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This astonishing short novel concerns the unfathomable, otherworldly experiences of an aristocratic young calvary officer in WWI
A novel of love and valor, war and stupidity, life and death (as well as what may lay beyond our mortal coils), Baron Bagge concerns a young Austrian cavalry lieutenant in the Carpathian mountains at the beginning of WWI. The baron leads a desperate charge across a bridge to meet the Russian forces, following the orders of his mentally unstable commander:
“We were soon to have proof of his unreliability… But perhaps it is not right to place the blame on him. Perhaps his foolishness was merely the instrument of fate, and the disaster into which he led his squadron, the slaughter of so many men and horses, took place in order that something which could no longer happen within the realm of the living—because it was too late—could happen after life.” And, swaying in a kind of fugue, the baron wanders off the bridge into unknown realms, where—mesmerized by Lernet-Holenia’s phosphorescent style—the reader joins his waking dream.
About the Author
The greatest novelist of the netherworld darkness stretching on beyond death, Alexander Lernet-Holenia (1895–1977) was born into the aristocracy of the Austro-Hungarian Empire. His novels have been acclaimed for their “dauntless panache: fast-moving, cleverly convoluted, terrific” (Eileen Battersby, Irish Times).
The prominent 20th-c. American translators Richard & Clara Winston, born in New York and educated at Brooklyn College, won several awards (the American Book Award and the PEN Translation Prize) for their translations of Thomas Mann, Franz Kafka, Hannah Arendt, Albert Speer, and Hermann Hesse.
[For I Was Jack Mortimer] Brilliant, extra stylish, excellently written and fearsomely gripping.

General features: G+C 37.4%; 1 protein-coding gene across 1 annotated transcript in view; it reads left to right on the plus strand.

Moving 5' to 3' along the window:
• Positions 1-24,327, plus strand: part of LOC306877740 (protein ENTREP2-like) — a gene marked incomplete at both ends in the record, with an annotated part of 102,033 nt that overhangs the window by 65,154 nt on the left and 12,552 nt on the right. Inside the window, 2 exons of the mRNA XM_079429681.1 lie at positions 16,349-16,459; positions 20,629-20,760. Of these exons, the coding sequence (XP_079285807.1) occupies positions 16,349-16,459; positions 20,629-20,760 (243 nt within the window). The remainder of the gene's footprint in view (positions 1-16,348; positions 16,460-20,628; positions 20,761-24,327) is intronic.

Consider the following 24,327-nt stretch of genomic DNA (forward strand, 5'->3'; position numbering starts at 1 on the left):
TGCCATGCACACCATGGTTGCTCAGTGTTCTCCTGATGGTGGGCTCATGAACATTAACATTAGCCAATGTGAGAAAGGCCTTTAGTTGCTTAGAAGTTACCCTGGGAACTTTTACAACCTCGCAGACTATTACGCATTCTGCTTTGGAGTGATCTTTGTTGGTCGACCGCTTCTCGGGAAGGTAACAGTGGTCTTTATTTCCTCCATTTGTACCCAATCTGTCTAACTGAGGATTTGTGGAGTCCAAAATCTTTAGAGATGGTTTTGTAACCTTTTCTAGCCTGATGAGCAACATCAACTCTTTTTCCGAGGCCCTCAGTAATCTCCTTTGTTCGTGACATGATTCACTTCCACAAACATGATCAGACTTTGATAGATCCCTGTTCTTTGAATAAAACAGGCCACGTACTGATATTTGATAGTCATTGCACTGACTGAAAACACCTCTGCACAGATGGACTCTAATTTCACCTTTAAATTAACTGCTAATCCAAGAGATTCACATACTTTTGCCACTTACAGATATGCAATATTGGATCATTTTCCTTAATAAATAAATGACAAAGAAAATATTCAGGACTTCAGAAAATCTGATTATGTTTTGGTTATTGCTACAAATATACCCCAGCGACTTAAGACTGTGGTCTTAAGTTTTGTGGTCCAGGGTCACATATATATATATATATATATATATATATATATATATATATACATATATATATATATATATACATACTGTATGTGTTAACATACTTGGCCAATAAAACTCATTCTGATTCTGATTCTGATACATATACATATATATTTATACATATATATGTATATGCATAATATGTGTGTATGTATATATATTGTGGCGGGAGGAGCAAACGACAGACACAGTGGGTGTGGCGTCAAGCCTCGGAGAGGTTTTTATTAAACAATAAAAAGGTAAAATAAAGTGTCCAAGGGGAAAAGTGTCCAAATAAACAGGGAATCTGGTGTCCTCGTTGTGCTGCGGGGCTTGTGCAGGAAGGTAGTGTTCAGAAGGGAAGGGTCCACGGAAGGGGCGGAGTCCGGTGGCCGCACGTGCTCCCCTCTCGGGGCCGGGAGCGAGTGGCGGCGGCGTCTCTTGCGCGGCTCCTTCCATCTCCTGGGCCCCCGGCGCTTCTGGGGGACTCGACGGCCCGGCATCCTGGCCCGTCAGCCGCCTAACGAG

— The Times (UK)
A rare and special pleasure—your Baron Bagge is a masterpiece! It is positively magical the way dream and reality glide seamlessly into one another, creating a realm of visionary luminescence, a visual plenitude whose color derives from fever and coursing blood: in this flawless chef d’oeuvre, every word and every sentence rests lightly right where it belongs. Truly you wrote this unforgettable novella in a state of grace
— Stefan Zweig, in a letter to Lernet-Holenia, from the Afterword
But nowhere, as often as he has dealt with it, has this walk to ‘that unknown country from which no wanderer returns’ been traced with such visual power, vividness and dream fantasy as in Baron Bagge, the most beautiful novel written by Alexander Lernet-Holenia.
— Hilde Spiel
Fog-of-war tales are always abundant, but this one conjures a unique spell. An unsettling tale of war trauma, cleanly and uniquely told. — Kirkus Reviews
A pupil of Rilke, admired by Borges, Lernet-Holenia has a literary reputation as a sort of continental necromancer, a conductor of the underworldly and oneiric, uprooting tangled lineages and raising the closeted skeletons of guilty nations. — Trevor Quirk - Bookforum